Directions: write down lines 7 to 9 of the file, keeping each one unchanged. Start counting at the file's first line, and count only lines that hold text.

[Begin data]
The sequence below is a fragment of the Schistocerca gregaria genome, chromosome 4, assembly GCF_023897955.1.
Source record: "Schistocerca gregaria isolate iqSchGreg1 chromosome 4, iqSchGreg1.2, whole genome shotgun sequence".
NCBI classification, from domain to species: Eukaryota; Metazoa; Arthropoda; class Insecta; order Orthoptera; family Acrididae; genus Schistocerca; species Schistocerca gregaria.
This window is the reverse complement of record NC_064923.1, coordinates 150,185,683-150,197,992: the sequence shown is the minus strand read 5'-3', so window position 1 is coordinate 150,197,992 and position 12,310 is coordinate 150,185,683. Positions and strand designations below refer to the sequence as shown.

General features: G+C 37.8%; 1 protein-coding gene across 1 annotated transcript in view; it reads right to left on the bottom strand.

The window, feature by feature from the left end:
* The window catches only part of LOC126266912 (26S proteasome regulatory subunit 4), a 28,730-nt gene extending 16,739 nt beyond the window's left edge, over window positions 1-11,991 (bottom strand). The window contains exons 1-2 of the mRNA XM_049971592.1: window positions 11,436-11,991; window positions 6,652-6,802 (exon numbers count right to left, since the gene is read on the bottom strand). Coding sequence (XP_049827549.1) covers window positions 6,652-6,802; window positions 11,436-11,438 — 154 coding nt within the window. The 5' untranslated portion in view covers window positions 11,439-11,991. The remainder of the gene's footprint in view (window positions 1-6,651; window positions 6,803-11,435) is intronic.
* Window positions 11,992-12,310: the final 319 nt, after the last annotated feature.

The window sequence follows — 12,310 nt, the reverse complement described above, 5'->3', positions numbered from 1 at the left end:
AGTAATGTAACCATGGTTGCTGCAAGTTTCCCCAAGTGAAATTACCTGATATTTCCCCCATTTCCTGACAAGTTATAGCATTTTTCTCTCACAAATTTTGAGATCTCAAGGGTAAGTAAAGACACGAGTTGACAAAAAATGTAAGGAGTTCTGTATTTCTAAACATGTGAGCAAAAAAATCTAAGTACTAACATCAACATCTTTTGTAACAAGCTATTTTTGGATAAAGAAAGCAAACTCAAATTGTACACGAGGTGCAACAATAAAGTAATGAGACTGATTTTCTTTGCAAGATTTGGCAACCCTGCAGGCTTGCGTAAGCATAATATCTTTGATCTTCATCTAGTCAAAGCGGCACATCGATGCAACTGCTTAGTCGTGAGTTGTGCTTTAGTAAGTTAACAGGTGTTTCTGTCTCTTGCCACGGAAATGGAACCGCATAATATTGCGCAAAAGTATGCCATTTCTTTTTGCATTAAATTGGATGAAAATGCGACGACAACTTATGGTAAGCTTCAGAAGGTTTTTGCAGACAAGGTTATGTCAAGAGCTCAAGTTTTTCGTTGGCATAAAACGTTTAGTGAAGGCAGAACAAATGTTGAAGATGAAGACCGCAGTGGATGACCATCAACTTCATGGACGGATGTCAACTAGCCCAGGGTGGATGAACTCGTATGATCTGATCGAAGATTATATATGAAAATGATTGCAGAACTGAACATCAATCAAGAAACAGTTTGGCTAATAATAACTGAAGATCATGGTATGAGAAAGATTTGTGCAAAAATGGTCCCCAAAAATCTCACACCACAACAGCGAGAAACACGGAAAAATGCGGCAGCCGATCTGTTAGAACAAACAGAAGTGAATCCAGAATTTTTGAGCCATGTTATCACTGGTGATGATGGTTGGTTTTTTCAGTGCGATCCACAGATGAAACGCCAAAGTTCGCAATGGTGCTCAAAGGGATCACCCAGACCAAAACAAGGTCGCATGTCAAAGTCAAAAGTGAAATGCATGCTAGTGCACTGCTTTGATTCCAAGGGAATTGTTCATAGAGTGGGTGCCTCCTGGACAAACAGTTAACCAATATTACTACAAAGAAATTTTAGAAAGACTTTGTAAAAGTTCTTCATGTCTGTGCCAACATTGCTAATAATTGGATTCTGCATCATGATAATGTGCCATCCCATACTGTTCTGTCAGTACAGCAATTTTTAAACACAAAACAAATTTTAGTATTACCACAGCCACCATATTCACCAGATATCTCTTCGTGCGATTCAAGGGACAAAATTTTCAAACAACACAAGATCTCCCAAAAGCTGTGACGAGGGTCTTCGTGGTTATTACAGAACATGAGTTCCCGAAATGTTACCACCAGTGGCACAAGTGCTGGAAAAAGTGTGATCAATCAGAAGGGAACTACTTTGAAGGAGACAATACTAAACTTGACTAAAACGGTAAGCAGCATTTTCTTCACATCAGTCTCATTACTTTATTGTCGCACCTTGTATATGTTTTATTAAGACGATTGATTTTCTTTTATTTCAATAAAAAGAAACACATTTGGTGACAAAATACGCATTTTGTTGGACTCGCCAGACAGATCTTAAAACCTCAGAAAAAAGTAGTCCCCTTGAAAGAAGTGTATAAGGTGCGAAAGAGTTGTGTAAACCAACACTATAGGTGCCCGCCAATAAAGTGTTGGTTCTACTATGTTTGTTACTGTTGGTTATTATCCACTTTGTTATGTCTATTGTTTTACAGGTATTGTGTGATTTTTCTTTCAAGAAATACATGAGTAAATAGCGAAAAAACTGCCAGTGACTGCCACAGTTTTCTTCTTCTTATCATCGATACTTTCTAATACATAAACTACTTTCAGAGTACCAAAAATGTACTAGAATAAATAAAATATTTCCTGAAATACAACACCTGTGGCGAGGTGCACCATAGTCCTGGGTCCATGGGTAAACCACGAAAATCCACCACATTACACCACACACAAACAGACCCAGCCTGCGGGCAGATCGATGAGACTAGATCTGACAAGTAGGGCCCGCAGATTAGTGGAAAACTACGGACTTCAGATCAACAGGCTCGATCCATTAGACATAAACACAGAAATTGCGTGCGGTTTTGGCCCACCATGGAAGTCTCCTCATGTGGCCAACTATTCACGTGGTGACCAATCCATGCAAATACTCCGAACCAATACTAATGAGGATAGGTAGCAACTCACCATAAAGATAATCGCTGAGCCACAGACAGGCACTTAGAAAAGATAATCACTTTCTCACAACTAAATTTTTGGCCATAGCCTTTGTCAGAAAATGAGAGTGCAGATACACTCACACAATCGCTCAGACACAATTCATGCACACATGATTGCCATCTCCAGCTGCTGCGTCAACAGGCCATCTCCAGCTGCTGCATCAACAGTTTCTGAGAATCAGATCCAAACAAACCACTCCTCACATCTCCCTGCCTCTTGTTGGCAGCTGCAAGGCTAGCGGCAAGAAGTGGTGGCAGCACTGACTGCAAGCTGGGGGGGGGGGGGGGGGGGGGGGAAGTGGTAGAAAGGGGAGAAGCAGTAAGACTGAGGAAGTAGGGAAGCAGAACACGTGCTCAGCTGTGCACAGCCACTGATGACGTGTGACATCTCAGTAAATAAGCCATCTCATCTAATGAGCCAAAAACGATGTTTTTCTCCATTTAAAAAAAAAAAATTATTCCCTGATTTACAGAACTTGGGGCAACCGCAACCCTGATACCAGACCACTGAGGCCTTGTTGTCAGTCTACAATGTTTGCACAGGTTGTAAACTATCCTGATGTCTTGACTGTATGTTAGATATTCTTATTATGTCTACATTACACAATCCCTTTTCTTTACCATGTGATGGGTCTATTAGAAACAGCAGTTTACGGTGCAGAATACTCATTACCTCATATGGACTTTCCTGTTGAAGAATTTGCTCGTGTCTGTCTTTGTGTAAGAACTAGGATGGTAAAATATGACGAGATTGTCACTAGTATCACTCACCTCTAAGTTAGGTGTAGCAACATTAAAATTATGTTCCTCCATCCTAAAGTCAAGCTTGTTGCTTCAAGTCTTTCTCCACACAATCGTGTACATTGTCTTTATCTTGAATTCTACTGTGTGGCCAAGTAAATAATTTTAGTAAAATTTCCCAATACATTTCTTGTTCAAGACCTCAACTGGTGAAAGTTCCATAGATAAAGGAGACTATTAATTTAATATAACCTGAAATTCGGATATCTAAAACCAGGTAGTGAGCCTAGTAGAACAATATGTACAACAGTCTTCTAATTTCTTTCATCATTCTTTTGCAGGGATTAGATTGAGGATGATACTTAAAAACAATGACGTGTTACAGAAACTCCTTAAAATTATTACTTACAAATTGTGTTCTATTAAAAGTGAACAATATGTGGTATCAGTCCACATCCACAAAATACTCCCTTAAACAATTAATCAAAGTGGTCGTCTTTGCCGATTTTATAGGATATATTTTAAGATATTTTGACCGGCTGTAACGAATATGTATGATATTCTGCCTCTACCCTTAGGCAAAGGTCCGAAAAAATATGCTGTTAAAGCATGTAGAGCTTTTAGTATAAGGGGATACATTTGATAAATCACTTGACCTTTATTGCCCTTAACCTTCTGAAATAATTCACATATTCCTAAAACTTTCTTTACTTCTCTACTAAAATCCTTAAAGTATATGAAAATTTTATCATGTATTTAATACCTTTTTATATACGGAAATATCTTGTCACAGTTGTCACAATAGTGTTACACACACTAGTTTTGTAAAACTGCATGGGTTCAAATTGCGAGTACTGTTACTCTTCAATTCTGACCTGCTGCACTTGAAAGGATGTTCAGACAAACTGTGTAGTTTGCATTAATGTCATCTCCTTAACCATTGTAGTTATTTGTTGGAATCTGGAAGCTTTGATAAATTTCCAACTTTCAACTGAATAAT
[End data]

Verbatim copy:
* The window catches only part of LOC126266912 (26S proteasome regulatory subunit 4), a 28,730-nt gene extending 16,739 nt beyond the window's left edge, over window positions 1-11,991 (bottom strand). The window contains exons 1-2 of the mRNA XM_049971592.1: window positions 11,436-11,991; window positions 6,652-6,802 (exon numbers count right to left, since the gene is read on the bottom strand). Coding sequence (XP_049827549.1) covers window positions 6,652-6,802; window positions 11,436-11,438 — 154 coding nt within the window. The 5' untranslated portion in view covers window positions 11,439-11,991. The remainder of the gene's footprint in view (window positions 1-6,651; window positions 6,803-11,435) is intronic.
* Window positions 11,992-12,310: the final 319 nt, after the last annotated feature.

The window sequence follows — 12,310 nt, the reverse complement described above, 5'->3', positions numbered from 1 at the left end: